Intensive care unit (ICU) in Austin and Central Texas

Our ICUs provide stabilizing care following a serious illness or injury. These state-of-the-art ICUs feature:

  • Critical care beds, including isolation rooms where patients can receive advanced treatment
  • Dedicated waiting rooms
  • Family areas to accommodate visitors
  • The latest monitoring equipment and technology
For more information about our intensive care services, call the St. David’s Help Center at (888) 868-2104.

After emergency or advanced surgery, you may be moved to the ICU for further treatment. Here, doctors, critical care nurses and other skilled medical professionals will closely monitor you. When your health improves, you may be moved to an intermediate care unit or telemetry unit.

Your intensive care team

If you are admitted to the ICU, you will work with a multidisciplinary team. These professionals will help you recover as fully and quickly as possible. Our ICU teams include:

  • Intensivists: Intensivists are doctors who specialize in critical care.
  • Registered nurses (RNs): RNs are specially trained in critical care. They work alongside supervising nurses in the ICU.
  • Patient care technicians (PCT): These specialists help patients with activities of daily living, such as repositioning, eating and bathing.
  • Physical and occupational therapists: Physical and occupational therapy may be used after surgery to regain mobility and function.
  • Cardiac rehabilitation therapists: Patients in the ICU may complete cardiac rehabilitation following heart surgery. This therapy focuses on strength training and education about cardiac health.
  • Speech therapists: These therapists help patients regain skills, such as speech and swallowing, after surgery.
  • Respiratory therapists (RTs): RTs manage respiratory equipment, such as ventilators, and administer breathing treatments.
  • Social workers and case managers: Social workers and case managers coordinate your transition from hospital to home or other care facilities. They can also answer questions about insurance, financial assistance programs and other resources.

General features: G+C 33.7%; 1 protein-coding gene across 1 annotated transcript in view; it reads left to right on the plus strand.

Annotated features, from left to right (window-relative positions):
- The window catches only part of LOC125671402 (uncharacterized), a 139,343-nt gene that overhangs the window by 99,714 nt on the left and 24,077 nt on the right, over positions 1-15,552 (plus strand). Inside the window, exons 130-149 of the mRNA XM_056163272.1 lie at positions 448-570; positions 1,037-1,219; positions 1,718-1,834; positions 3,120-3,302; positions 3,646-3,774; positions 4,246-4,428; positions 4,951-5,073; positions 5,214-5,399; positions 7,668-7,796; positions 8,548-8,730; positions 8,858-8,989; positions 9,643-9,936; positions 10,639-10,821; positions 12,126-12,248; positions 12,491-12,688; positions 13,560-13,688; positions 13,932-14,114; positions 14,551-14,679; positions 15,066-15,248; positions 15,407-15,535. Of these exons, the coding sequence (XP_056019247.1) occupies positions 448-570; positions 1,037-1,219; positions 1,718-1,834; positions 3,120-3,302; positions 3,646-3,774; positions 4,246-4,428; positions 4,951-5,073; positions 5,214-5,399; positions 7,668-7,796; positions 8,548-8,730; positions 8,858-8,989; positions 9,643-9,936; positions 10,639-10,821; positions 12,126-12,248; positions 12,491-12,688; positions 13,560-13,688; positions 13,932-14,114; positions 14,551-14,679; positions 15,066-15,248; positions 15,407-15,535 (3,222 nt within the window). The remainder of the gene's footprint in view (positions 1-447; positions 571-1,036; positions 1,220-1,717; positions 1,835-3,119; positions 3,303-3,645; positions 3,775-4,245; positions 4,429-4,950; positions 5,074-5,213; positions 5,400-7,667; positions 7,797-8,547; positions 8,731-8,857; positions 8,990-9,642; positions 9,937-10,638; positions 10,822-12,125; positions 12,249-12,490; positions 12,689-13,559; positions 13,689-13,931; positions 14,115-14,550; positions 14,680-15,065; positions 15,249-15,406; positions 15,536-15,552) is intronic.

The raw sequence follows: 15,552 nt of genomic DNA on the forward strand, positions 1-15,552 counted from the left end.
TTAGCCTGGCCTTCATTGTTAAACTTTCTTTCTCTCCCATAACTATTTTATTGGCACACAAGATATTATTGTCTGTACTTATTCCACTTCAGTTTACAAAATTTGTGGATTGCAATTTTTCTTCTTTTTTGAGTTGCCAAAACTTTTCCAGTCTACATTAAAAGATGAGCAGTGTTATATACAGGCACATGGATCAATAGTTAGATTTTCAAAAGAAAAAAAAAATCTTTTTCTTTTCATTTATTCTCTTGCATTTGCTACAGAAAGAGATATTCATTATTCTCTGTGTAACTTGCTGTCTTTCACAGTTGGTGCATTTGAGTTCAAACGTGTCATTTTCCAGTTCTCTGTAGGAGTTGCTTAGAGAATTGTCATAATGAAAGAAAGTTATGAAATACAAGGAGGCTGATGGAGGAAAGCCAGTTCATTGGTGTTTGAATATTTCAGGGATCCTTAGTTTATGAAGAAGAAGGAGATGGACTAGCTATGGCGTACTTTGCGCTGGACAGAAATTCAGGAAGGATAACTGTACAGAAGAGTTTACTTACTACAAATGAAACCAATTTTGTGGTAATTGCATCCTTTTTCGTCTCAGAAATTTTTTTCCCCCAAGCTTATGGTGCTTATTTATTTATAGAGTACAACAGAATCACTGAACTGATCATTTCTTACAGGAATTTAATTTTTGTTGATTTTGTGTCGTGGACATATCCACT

Equipment in our ICU

We use a variety of equipment to stabilize and monitor patients in the ICU. Because many people wake up in the ICU after surgery, knowing what to expect can help you gain confidence about the treatment process and facilitate recovery. Some of the tools we use for this include:

  • Breathing tubes (endotracheal tubes)—During surgery, a breathing tube may be inserted through your mouth and into your windpipe (trachea). The tube is then connected to a ventilator—a machine that will breathe for you during surgery and, if needed, in the ICU.
  • Oxygen—After the breathing tube is removed, you may be given supplemental oxygen through a mask or small tubes in your nostrils.
  • Pulse oximeters—A pulse oximeter, usually kept on one of your fingers, is connected to a heart monitor. It continuously reads your blood oxygen level.
  • Heart monitors—This device measures your heart’s rate and rhythm. Electrodes are placed on your chest with an adhesive and attached to wires connected to the heart monitor.
  • Stomach tubes (nasogastric tubes)—A stomach tube may be used to prevent the buildup of air and fluid in your stomach. The tube is inserted through the nose, down the esophagus and into the stomach.
  • Chest drainage tubes—Tubes may be placed near a chest incision to remove fluid, blood and air after surgery.
  • Arterial lines—An arterial line may be placed in an artery during surgery. It monitors blood pressure and can be used to obtain blood samples.
  • Intravenous lines (IVs)—IVs are inserted into your hands and/or arms. Nurses use these lines to administer fluids and medications as needed.
  • Catheters—Two types of catheters are used in the ICU. A Swan-Ganz catheter is a special IV inserted during surgery. It is used to measure blood flow and pressure in your heart and to administer fluids. A bladder catheter, or Foley catheter, is inserted into the bladder to collect and measure urine.
  • Pacemaker wires—During heart surgery, your doctor may attach thin pacemaker wires. These wires can connect to a temporary pacemaker to help regulate your heartbeat.